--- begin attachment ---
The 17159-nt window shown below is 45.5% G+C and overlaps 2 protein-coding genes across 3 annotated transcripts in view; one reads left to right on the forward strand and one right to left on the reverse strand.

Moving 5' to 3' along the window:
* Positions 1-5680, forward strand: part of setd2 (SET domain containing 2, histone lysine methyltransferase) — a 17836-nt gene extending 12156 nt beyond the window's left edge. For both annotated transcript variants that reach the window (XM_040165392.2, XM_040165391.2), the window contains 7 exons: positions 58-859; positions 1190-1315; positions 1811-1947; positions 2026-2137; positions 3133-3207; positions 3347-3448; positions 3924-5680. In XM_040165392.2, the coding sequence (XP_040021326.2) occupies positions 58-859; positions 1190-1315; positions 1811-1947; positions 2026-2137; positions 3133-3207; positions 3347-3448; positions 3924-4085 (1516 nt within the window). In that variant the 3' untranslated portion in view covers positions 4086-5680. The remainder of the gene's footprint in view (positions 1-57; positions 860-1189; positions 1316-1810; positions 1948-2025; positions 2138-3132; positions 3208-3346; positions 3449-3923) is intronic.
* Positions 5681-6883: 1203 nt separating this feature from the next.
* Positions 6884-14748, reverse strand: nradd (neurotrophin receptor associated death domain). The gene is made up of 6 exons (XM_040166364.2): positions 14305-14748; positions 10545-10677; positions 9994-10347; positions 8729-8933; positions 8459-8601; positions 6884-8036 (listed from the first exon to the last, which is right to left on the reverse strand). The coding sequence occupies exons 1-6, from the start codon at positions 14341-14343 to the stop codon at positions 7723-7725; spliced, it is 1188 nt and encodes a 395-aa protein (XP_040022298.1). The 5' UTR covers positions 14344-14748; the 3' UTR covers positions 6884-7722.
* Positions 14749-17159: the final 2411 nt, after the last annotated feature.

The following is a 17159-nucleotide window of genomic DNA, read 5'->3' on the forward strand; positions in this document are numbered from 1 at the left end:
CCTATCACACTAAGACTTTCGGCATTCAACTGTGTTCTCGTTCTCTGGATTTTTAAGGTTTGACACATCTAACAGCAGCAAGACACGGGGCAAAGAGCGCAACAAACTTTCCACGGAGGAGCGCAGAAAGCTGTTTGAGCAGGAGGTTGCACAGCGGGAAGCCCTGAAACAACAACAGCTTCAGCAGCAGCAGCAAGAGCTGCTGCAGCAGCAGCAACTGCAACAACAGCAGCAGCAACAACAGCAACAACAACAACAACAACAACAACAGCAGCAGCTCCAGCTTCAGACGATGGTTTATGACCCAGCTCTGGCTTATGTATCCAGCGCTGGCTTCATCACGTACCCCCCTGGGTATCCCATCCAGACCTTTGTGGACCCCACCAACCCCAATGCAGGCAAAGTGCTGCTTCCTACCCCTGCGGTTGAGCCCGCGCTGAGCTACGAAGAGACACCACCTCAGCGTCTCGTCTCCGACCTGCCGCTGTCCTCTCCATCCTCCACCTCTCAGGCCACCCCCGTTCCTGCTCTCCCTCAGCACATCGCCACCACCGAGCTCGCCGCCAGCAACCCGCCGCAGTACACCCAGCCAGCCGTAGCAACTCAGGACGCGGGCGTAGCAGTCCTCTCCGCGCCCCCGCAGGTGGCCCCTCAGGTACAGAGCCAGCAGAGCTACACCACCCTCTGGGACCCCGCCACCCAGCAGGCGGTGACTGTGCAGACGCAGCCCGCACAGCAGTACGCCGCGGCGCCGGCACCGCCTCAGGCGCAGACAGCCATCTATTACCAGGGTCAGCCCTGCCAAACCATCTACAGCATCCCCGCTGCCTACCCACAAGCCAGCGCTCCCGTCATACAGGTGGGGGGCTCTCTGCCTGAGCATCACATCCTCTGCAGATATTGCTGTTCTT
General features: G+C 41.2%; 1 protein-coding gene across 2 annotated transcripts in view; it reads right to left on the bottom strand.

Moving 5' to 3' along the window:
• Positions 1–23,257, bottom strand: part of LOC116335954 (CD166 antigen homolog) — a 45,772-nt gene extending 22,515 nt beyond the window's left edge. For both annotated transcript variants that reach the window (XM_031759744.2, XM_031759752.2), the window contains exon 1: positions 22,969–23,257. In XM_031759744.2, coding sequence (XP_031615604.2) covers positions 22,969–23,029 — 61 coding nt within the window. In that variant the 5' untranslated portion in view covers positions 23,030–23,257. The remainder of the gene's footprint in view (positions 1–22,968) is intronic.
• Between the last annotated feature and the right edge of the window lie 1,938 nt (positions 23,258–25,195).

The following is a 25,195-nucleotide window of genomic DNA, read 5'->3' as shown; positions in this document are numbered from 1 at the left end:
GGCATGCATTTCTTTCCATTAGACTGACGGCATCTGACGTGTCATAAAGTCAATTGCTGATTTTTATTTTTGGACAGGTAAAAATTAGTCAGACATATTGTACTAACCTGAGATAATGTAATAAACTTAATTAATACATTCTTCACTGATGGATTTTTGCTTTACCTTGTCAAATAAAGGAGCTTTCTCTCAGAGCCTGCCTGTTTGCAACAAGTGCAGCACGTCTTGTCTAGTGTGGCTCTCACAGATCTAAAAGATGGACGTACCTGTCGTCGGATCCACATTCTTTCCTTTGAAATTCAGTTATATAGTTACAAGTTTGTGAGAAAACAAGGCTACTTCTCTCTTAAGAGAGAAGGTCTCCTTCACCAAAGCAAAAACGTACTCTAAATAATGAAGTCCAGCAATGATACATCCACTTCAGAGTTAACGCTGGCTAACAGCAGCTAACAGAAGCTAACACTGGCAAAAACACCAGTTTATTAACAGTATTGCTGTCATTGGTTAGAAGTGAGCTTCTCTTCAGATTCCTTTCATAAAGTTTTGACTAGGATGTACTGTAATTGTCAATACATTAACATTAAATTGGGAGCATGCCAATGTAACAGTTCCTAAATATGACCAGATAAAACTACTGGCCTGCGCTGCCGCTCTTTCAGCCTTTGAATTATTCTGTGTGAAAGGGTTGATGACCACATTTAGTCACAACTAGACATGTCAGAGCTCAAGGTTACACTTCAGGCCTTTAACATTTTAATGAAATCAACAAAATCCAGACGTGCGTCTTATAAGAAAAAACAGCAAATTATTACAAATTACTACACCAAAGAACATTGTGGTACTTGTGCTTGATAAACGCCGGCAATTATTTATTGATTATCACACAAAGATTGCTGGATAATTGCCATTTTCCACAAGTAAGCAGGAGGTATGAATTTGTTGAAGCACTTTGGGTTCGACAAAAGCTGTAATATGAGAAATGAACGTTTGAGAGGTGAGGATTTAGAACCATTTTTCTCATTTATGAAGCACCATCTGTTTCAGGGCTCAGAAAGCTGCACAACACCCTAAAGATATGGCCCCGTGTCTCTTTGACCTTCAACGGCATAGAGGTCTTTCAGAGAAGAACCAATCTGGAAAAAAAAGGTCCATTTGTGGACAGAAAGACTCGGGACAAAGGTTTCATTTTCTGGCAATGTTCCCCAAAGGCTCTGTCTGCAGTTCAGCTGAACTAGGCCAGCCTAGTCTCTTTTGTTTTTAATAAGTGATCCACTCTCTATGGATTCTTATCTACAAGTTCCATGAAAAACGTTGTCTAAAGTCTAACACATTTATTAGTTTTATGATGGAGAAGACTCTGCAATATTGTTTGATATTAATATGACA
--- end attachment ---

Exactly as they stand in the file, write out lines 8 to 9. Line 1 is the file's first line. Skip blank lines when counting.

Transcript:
CCTATCACACTAAGACTTTCGGCATTCAACTGTGTTCTCGTTCTCTGGATTTTTAAGGTTTGACACATCTAACAGCAGCAAGACACGGGGCAAAGAGCGCAACAAACTTTCCACGGAGGAGCGCAGAAAGCTGTTTGAGCAGGAGGTTGCACAGCGGGAAGCCCTGAAACAACAACAGCTTCAGCAGCAGCAGCAAGAGCTGCTGCAGCAGCAGCAACTGCAACAACAGCAGCAGCAACAACAGCAACAACAACAACAACAACAACAACAGCAGCAGCTCCAGCTTCAGACGATGGTTTATGACCCAGCTCTGGCTTATGTATCCAGCGCTGGCTTCATCACGTACCCCCCTGGGTATCCCATCCAGACCTTTGTGGACCCCACCAACCCCAATGCAGGCAAAGTGCTGCTTCCTACCCCTGCGGTTGAGCCCGCGCTGAGCTACGAAGAGACACCACCTCAGCGTCTCGTCTCCGACCTGCCGCTGTCCTCTCCATCCTCCACCTCTCAGGCCACCCCCGTTCCTGCTCTCCCTCAGCACATCGCCACCACCGAGCTCGCCGCCAGCAACCCGCCGCAGTACACCCAGCCAGCCGTAGCAACTCAGGACGCGGGCGTAGCAGTCCTCTCCGCGCCCCCGCAGGTGGCCCCTCAGGTACAGAGCCAGCAGAGCTACACCACCCTCTGGGACCCCGCCACCCAGCAGGCGGTGACTGTGCAGACGCAGCCCGCACAGCAGTACGCCGCGGCGCCGGCACCGCCTCAGGCGCAGACAGCCATCTATTACCAGGGTCAGCCCTGCCAAACCATCTACAGCATCCCCGCTGCCTACCCACAAGCCAGCGCTCCCGTCATACAGGTGGGGGGCTCTCTGCCTGAGCATCACATCCTCTGCAGATATTGCTGTTCTT
General features: G+C 41.2%; 1 protein-coding gene across 2 annotated transcripts in view; it reads right to left on the bottom strand.